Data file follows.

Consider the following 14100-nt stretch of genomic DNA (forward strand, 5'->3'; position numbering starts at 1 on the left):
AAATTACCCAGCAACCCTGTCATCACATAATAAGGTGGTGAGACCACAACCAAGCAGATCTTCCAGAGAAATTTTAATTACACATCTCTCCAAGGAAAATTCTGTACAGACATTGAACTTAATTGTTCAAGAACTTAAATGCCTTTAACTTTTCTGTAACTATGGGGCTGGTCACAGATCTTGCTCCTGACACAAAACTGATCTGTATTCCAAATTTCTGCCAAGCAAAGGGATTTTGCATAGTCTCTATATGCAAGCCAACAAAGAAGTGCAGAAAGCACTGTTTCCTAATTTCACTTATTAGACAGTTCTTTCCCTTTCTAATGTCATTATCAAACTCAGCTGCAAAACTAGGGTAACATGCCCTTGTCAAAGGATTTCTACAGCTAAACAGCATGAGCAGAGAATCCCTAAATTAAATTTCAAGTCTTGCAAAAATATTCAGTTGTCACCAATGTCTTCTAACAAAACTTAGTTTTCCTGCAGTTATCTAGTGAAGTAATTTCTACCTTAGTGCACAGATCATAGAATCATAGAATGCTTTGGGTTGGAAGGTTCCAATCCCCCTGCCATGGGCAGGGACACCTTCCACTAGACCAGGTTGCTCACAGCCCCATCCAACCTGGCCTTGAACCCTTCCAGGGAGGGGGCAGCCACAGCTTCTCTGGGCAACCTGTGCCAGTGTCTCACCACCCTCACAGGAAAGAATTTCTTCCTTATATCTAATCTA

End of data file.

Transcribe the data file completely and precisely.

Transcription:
Consider the following 14100-nt stretch of genomic DNA (forward strand, 5'->3'; position numbering starts at 1 on the left):
AAATTACCCAGCAACCCTGTCATCACATAATAAGGTGGTGAGACCACAACCAAGCAGATCTTCCAGAGAAATTTTAATTACACATCTCTCCAAGGAAAATTCTGTACAGACATTGAACTTAATTGTTCAAGAACTTAAATGCCTTTAACTTTTCTGTAACTATGGGGCTGGTCACAGATCTTGCTCCTGACACAAAACTGATCTGTATTCCAAATTTCTGCCAAGCAAAGGGATTTTGCATAGTCTCTATATGCAAGCCAACAAAGAAGTGCAGAAAGCACTGTTTCCTAATTTCACTTATTAGACAGTTCTTTCCCTTTCTAATGTCATTATCAAACTCAGCTGCAAAACTAGGGTAACATGCCCTTGTCAAAGGATTTCTACAGCTAAACAGCATGAGCAGAGAATCCCTAAATTAAATTTCAAGTCTTGCAAAAATATTCAGTTGTCACCAATGTCTTCTAACAAAACTTAGTTTTCCTGCAGTTATCTAGTGAAGTAATTTCTACCTTAGTGCACAGATCATAGAATCATAGAATGCTTTGGGTTGGAAGGTTCCAATCCCCCTGCCATGGGCAGGGACACCTTCCACTAGACCAGGTTGCTCACAGCCCCATCCAACCTGGCCTTGAACCCTTCCAGGGAGGGGGCAGCCACAGCTTCTCTGGGCAACCTGTGCCAGTGTCTCACCACCCTCACAGGAAAGAATTTCTTCCTTATATCTAATCTA